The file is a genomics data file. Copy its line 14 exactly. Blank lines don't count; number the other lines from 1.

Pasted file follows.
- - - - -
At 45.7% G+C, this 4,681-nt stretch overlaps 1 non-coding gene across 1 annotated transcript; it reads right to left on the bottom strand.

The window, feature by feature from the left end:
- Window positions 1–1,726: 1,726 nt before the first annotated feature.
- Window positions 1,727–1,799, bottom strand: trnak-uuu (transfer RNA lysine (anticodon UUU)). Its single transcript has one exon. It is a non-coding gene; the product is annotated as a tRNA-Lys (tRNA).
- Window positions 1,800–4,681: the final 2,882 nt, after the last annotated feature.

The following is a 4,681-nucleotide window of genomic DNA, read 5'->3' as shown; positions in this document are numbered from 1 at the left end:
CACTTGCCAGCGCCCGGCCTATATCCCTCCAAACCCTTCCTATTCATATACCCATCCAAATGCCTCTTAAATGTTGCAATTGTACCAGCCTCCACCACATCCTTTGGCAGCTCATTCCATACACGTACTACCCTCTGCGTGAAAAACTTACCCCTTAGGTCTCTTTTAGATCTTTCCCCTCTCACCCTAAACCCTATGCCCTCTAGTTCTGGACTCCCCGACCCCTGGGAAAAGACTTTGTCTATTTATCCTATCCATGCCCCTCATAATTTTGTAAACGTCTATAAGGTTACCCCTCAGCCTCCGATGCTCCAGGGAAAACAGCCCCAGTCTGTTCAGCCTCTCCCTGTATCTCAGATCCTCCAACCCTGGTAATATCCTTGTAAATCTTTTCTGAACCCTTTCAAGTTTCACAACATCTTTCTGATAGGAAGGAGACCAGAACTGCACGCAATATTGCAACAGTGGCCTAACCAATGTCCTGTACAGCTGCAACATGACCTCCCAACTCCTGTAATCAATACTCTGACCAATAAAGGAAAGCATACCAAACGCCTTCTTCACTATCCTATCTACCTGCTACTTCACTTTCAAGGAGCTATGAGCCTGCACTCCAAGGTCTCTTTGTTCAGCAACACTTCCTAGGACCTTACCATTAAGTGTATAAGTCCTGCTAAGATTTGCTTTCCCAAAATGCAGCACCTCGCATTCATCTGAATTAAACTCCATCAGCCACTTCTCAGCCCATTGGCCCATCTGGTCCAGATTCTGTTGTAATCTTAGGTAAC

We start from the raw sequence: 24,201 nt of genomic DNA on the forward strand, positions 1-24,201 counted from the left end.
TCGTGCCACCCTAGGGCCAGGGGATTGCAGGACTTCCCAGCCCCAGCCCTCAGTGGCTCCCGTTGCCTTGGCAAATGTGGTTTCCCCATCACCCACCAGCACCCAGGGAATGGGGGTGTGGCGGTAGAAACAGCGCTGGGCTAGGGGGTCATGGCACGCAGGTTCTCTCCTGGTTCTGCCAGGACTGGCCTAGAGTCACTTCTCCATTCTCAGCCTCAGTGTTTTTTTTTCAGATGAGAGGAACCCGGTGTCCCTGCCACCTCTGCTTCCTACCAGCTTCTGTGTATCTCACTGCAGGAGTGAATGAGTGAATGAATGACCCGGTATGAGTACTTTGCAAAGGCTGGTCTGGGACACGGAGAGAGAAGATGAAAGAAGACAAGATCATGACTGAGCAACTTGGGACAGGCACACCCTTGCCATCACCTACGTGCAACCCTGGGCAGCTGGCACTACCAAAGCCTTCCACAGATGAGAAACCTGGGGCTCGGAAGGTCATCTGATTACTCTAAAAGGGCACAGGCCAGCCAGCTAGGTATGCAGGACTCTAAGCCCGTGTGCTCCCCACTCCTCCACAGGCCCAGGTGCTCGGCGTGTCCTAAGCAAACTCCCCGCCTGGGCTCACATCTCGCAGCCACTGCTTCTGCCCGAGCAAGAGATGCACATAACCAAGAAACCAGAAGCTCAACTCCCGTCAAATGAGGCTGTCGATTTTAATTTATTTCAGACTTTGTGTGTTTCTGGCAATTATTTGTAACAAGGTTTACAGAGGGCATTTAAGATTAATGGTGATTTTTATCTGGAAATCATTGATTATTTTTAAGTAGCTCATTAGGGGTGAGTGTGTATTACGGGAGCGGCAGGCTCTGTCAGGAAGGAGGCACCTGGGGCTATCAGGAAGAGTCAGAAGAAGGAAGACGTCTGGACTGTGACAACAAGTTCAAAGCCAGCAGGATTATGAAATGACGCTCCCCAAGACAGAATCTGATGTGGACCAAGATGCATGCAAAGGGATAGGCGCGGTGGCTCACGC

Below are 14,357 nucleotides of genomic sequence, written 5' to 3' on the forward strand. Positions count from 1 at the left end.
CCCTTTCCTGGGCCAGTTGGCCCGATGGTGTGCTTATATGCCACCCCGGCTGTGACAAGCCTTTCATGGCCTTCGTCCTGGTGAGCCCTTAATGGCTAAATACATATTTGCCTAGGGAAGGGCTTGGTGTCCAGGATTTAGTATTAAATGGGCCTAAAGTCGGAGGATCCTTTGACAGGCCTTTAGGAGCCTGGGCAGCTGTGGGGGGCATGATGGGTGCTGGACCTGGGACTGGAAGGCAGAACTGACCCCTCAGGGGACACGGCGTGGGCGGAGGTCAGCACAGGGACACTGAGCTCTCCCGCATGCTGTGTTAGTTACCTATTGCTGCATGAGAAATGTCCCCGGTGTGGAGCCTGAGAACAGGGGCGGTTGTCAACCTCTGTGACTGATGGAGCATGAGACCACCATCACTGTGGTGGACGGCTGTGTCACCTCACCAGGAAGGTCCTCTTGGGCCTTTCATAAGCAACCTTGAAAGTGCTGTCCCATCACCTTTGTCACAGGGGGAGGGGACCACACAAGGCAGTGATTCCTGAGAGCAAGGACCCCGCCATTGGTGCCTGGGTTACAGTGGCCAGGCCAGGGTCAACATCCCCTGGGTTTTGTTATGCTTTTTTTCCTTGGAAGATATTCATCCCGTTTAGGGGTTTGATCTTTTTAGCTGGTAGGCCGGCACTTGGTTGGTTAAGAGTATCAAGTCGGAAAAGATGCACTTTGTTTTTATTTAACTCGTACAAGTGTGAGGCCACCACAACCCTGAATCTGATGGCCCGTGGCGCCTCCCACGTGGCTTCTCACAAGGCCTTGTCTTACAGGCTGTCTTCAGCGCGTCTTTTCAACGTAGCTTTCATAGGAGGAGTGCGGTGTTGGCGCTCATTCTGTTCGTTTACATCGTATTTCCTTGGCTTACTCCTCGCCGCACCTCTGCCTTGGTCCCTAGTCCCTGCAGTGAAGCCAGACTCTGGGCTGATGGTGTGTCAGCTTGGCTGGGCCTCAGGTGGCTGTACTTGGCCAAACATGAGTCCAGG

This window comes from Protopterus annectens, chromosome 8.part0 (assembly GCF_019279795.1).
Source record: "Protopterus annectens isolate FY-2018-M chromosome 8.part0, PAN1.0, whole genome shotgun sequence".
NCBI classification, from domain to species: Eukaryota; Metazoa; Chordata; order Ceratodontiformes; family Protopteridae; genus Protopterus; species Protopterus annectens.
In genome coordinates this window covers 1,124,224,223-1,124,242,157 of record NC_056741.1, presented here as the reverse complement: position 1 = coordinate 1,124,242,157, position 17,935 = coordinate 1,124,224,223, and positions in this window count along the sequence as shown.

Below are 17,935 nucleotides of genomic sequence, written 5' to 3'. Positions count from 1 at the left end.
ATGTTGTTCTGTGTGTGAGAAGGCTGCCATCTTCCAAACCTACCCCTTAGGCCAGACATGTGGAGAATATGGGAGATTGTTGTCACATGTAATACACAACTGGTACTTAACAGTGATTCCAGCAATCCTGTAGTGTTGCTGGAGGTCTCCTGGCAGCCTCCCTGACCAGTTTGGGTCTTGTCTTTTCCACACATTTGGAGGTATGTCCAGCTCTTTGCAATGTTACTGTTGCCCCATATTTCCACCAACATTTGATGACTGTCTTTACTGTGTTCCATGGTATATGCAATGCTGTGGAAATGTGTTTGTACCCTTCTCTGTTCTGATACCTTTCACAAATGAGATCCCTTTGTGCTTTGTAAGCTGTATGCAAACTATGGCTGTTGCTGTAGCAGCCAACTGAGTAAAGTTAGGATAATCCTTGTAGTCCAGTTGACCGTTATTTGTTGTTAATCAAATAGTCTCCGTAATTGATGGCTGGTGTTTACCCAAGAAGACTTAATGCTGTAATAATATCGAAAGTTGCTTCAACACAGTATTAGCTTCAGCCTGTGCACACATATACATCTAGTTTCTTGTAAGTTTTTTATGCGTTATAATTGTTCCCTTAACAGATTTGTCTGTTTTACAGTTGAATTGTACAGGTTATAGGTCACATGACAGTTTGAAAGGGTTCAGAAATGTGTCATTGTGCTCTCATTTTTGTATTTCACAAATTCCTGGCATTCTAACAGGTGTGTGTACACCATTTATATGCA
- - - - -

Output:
NCBI classification, from domain to species: Eukaryota; Metazoa; Chordata; order Ceratodontiformes; family Protopteridae; genus Protopterus; species Protopterus annectens.